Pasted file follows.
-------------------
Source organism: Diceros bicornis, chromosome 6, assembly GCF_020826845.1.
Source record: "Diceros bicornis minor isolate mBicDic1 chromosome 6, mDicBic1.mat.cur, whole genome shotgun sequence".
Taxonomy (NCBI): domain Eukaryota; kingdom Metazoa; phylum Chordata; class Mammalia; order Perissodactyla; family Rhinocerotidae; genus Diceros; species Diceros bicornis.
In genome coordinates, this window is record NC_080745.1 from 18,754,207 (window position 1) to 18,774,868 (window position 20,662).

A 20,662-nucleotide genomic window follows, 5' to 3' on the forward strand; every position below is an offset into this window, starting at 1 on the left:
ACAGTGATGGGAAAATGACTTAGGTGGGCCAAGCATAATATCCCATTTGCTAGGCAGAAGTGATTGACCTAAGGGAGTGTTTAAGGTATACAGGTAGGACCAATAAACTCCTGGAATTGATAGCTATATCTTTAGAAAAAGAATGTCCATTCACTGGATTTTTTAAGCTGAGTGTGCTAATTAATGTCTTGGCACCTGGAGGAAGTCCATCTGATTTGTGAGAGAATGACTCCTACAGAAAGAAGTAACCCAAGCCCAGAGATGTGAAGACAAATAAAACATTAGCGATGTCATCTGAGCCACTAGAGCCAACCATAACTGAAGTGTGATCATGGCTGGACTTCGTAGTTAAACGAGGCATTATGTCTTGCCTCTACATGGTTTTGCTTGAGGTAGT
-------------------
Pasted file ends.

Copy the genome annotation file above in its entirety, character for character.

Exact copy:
Source organism: Diceros bicornis, chromosome 6, assembly GCF_020826845.1.
Source record: "Diceros bicornis minor isolate mBicDic1 chromosome 6, mDicBic1.mat.cur, whole genome shotgun sequence".
Taxonomy (NCBI): domain Eukaryota; kingdom Metazoa; phylum Chordata; class Mammalia; order Perissodactyla; family Rhinocerotidae; genus Diceros; species Diceros bicornis.
In genome coordinates, this window is record NC_080745.1 from 18,754,207 (window position 1) to 18,774,868 (window position 20,662).

A 20,662-nucleotide genomic window follows, 5' to 3' on the forward strand; every position below is an offset into this window, starting at 1 on the left:
ACAGTGATGGGAAAATGACTTAGGTGGGCCAAGCATAATATCCCATTTGCTAGGCAGAAGTGATTGACCTAAGGGAGTGTTTAAGGTATACAGGTAGGACCAATAAACTCCTGGAATTGATAGCTATATCTTTAGAAAAAGAATGTCCATTCACTGGATTTTTTAAGCTGAGTGTGCTAATTAATGTCTTGGCACCTGGAGGAAGTCCATCTGATTTGTGAGAGAATGACTCCTACAGAAAGAAGTAACCCAAGCCCAGAGATGTGAAGACAAATAAAACATTAGCGATGTCATCTGAGCCACTAGAGCCAACCATAACTGAAGTGTGATCATGGCTGGACTTCGTAGTTAAACGAGGCATTATGTCTTGCCTCTACATGGTTTTGCTTGAGGTAGT